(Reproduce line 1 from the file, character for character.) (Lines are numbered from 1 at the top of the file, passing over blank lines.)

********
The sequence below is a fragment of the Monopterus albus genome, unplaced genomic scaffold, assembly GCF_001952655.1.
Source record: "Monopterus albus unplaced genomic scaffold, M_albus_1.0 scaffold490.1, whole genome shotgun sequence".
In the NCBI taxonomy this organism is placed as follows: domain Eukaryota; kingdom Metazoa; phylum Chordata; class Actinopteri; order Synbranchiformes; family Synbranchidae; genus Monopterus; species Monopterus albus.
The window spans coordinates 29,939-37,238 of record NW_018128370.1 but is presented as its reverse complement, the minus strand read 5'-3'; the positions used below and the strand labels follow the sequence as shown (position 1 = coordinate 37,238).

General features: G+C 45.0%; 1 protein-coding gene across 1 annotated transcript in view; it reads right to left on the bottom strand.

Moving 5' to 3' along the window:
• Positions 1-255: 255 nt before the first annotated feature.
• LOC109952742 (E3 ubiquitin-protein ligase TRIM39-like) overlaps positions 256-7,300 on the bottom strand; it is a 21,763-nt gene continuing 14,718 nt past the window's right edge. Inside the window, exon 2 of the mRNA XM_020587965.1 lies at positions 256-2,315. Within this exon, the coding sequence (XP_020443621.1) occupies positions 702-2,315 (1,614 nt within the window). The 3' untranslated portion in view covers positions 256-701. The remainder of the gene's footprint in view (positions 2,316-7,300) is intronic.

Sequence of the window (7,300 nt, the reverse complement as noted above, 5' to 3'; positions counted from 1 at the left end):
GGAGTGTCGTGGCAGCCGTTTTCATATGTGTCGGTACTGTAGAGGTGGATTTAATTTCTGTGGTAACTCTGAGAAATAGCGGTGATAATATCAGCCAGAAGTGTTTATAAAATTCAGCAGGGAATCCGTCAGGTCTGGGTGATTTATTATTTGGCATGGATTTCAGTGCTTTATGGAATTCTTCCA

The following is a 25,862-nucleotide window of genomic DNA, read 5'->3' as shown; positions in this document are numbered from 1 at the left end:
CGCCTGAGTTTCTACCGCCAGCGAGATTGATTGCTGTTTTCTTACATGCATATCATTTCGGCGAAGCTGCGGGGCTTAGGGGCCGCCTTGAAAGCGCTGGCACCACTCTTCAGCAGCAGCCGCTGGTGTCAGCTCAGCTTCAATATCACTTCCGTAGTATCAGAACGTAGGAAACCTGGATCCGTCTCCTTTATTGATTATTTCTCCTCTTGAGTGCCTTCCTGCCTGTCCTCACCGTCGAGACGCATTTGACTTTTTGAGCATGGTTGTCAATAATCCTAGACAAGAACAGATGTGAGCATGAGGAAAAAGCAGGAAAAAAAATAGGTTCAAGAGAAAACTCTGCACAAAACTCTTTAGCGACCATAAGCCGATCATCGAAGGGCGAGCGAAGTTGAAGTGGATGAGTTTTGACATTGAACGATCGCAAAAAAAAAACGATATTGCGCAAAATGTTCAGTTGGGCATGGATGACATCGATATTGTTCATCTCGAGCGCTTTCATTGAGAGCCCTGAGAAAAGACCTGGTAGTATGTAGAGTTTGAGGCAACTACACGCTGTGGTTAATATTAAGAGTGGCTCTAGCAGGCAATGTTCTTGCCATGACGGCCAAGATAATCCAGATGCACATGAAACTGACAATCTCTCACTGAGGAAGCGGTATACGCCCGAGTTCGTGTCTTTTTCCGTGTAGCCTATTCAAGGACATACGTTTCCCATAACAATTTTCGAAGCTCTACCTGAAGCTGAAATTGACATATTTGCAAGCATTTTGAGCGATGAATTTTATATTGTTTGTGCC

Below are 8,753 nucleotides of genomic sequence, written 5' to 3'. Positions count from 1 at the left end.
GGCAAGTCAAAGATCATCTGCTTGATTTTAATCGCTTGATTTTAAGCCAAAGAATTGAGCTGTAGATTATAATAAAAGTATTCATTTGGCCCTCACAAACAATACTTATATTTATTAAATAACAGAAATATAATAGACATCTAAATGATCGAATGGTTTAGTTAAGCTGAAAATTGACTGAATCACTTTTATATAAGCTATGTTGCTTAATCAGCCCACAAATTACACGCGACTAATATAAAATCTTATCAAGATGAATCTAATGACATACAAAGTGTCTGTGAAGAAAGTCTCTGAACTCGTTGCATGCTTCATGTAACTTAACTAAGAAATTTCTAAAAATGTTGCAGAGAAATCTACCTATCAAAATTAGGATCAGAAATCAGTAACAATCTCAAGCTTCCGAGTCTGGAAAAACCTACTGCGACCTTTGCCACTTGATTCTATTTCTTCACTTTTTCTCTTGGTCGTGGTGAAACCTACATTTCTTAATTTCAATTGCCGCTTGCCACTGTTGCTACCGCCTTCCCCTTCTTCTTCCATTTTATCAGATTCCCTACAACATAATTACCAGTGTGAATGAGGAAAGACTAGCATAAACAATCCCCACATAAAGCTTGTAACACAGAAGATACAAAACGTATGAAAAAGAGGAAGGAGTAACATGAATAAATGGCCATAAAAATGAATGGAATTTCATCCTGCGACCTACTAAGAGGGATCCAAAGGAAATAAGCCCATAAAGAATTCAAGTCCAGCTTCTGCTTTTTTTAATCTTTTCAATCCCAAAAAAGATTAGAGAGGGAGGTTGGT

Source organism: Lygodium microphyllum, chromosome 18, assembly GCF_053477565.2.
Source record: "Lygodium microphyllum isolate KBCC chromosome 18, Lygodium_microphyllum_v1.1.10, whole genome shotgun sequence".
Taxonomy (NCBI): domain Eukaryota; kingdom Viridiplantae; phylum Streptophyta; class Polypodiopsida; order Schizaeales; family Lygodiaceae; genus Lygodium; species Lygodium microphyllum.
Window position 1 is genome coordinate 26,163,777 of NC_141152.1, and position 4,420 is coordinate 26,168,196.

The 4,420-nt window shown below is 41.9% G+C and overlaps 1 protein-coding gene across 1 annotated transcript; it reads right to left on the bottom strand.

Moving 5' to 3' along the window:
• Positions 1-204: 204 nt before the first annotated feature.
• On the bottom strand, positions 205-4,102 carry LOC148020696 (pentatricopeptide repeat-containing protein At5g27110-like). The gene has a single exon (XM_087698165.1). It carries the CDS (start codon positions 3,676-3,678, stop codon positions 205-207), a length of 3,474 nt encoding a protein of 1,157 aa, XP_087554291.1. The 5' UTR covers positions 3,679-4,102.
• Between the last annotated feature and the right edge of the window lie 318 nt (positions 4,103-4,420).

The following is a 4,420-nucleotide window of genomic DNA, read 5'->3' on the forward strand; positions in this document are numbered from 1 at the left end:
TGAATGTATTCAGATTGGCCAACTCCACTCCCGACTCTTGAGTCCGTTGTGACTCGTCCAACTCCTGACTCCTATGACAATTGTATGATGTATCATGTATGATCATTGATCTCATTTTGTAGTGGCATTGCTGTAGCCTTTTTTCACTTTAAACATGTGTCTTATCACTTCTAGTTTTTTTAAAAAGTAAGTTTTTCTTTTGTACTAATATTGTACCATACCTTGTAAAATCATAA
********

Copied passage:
The sequence below is a fragment of the Monopterus albus genome, unplaced genomic scaffold, assembly GCF_001952655.1.